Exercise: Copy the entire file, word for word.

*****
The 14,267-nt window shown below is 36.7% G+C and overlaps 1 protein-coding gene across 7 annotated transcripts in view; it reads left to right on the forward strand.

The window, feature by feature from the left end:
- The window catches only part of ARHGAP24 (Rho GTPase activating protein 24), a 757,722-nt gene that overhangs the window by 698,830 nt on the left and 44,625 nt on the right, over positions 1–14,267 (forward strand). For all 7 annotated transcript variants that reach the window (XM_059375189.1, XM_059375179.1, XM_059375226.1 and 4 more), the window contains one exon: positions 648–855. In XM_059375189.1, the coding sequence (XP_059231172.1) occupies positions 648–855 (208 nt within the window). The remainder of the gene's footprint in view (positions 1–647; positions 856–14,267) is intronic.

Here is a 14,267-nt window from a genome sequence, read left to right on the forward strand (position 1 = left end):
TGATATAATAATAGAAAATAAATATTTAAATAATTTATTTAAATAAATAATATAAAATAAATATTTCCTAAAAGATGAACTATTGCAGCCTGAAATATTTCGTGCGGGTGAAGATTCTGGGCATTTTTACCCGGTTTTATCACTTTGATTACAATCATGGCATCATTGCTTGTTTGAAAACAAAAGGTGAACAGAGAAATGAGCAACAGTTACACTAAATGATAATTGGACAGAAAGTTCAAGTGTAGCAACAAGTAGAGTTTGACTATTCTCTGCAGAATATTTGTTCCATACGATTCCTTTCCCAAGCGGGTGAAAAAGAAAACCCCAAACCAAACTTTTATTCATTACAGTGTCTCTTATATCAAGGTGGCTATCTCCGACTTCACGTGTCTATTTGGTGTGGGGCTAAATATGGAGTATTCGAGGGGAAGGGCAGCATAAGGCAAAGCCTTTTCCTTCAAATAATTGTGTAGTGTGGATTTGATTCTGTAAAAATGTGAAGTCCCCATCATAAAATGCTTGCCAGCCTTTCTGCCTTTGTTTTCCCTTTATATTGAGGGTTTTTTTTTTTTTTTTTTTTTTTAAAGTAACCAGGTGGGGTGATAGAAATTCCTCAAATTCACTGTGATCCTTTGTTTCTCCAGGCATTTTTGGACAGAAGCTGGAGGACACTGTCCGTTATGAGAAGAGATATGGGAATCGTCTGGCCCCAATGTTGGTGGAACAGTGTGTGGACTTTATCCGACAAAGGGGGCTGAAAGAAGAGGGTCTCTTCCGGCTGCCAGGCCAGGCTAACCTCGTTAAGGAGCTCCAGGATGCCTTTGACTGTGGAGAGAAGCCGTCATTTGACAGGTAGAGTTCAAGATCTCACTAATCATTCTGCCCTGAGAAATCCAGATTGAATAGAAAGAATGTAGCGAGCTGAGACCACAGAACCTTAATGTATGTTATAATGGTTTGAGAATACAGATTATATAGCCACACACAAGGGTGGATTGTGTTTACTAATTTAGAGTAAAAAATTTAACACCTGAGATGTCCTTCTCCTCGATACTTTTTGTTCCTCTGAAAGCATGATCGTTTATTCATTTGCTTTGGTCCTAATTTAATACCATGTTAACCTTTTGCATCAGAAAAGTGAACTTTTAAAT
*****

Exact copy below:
The 14,267-nt window shown below is 36.7% G+C and overlaps 1 protein-coding gene across 7 annotated transcripts in view; it reads left to right on the forward strand.

The window, feature by feature from the left end:
- The window catches only part of ARHGAP24 (Rho GTPase activating protein 24), a 757,722-nt gene that overhangs the window by 698,830 nt on the left and 44,625 nt on the right, over positions 1–14,267 (forward strand). For all 7 annotated transcript variants that reach the window (XM_059375189.1, XM_059375179.1, XM_059375226.1 and 4 more), the window contains one exon: positions 648–855. In XM_059375189.1, the coding sequence (XP_059231172.1) occupies positions 648–855 (208 nt within the window). The remainder of the gene's footprint in view (positions 1–647; positions 856–14,267) is intronic.

Here is a 14,267-nt window from a genome sequence, read left to right on the forward strand (position 1 = left end):
TGATATAATAATAGAAAATAAATATTTAAATAATTTATTTAAATAAATAATATAAAATAAATATTTCCTAAAAGATGAACTATTGCAGCCTGAAATATTTCGTGCGGGTGAAGATTCTGGGCATTTTTACCCGGTTTTATCACTTTGATTACAATCATGGCATCATTGCTTGTTTGAAAACAAAAGGTGAACAGAGAAATGAGCAACAGTTACACTAAATGATAATTGGACAGAAAGTTCAAGTGTAGCAACAAGTAGAGTTTGACTATTCTCTGCAGAATATTTGTTCCATACGATTCCTTTCCCAAGCGGGTGAAAAAGAAAACCCCAAACCAAACTTTTATTCATTACAGTGTCTCTTATATCAAGGTGGCTATCTCCGACTTCACGTGTCTATTTGGTGTGGGGCTAAATATGGAGTATTCGAGGGGAAGGGCAGCATAAGGCAAAGCCTTTTCCTTCAAATAATTGTGTAGTGTGGATTTGATTCTGTAAAAATGTGAAGTCCCCATCATAAAATGCTTGCCAGCCTTTCTGCCTTTGTTTTCCCTTTATATTGAGGGTTTTTTTTTTTTTTTTTTTTTTTAAAGTAACCAGGTGGGGTGATAGAAATTCCTCAAATTCACTGTGATCCTTTGTTTCTCCAGGCATTTTTGGACAGAAGCTGGAGGACACTGTCCGTTATGAGAAGAGATATGGGAATCGTCTGGCCCCAATGTTGGTGGAACAGTGTGTGGACTTTATCCGACAAAGGGGGCTGAAAGAAGAGGGTCTCTTCCGGCTGCCAGGCCAGGCTAACCTCGTTAAGGAGCTCCAGGATGCCTTTGACTGTGGAGAGAAGCCGTCATTTGACAGGTAGAGTTCAAGATCTCACTAATCATTCTGCCCTGAGAAATCCAGATTGAATAGAAAGAATGTAGCGAGCTGAGACCACAGAACCTTAATGTATGTTATAATGGTTTGAGAATACAGATTATATAGCCACACACAAGGGTGGATTGTGTTTACTAATTTAGAGTAAAAAATTTAACACCTGAGATGTCCTTCTCCTCGATACTTTTTGTTCCTCTGAAAGCATGATCGTTTATTCATTTGCTTTGGTCCTAATTTAATACCATGTTAACCTTTTGCATCAGAAAAGTGAACTTTTAAAT